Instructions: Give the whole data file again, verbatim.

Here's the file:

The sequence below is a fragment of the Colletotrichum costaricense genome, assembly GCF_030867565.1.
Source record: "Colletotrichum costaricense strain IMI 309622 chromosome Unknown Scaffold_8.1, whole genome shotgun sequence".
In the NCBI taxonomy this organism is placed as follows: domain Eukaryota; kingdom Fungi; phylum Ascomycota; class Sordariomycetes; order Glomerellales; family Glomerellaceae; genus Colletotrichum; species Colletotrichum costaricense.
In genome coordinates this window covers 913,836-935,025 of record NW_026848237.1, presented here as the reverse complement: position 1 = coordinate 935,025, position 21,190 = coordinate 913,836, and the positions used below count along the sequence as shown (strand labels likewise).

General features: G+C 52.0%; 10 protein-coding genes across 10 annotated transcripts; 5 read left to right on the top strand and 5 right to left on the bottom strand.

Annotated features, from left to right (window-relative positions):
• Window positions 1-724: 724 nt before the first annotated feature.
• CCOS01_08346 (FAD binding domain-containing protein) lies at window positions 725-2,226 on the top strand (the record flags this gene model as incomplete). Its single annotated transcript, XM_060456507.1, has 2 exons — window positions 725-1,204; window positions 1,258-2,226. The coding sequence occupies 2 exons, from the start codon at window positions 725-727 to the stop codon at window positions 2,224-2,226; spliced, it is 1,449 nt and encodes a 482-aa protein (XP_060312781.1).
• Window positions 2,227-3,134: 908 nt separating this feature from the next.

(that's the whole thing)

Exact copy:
The sequence below is a fragment of the Colletotrichum costaricense genome, assembly GCF_030867565.1.
Source record: "Colletotrichum costaricense strain IMI 309622 chromosome Unknown Scaffold_8.1, whole genome shotgun sequence".
In the NCBI taxonomy this organism is placed as follows: domain Eukaryota; kingdom Fungi; phylum Ascomycota; class Sordariomycetes; order Glomerellales; family Glomerellaceae; genus Colletotrichum; species Colletotrichum costaricense.
In genome coordinates this window covers 913,836-935,025 of record NW_026848237.1, presented here as the reverse complement: position 1 = coordinate 935,025, position 21,190 = coordinate 913,836, and the positions used below count along the sequence as shown (strand labels likewise).

General features: G+C 52.0%; 10 protein-coding genes across 10 annotated transcripts; 5 read left to right on the top strand and 5 right to left on the bottom strand.

Annotated features, from left to right (window-relative positions):
• Window positions 1-724: 724 nt before the first annotated feature.
• CCOS01_08346 (FAD binding domain-containing protein) lies at window positions 725-2,226 on the top strand (the record flags this gene model as incomplete). Its single annotated transcript, XM_060456507.1, has 2 exons — window positions 725-1,204; window positions 1,258-2,226. The coding sequence occupies 2 exons, from the start codon at window positions 725-727 to the stop codon at window positions 2,224-2,226; spliced, it is 1,449 nt and encodes a 482-aa protein (XP_060312781.1).
• Window positions 2,227-3,134: 908 nt separating this feature from the next.